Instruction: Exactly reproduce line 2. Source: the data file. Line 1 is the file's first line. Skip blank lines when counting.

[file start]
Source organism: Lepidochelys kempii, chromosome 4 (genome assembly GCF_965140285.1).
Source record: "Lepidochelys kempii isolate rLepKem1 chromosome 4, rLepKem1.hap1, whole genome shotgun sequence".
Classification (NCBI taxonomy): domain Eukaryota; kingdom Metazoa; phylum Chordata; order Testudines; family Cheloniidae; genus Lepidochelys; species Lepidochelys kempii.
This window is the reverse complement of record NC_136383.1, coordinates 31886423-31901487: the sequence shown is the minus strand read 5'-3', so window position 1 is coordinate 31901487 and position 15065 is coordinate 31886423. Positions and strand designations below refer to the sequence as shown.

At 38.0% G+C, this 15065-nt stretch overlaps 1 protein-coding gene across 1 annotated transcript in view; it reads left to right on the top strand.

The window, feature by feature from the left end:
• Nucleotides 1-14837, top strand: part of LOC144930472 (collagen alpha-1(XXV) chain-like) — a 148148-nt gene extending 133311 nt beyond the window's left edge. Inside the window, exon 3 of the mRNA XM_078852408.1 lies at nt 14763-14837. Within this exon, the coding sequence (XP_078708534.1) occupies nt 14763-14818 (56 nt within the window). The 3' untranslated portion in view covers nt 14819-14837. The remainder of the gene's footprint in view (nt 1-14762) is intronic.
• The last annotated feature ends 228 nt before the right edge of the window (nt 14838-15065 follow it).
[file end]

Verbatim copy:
Source record: "Lepidochelys kempii isolate rLepKem1 chromosome 4, rLepKem1.hap1, whole genome shotgun sequence".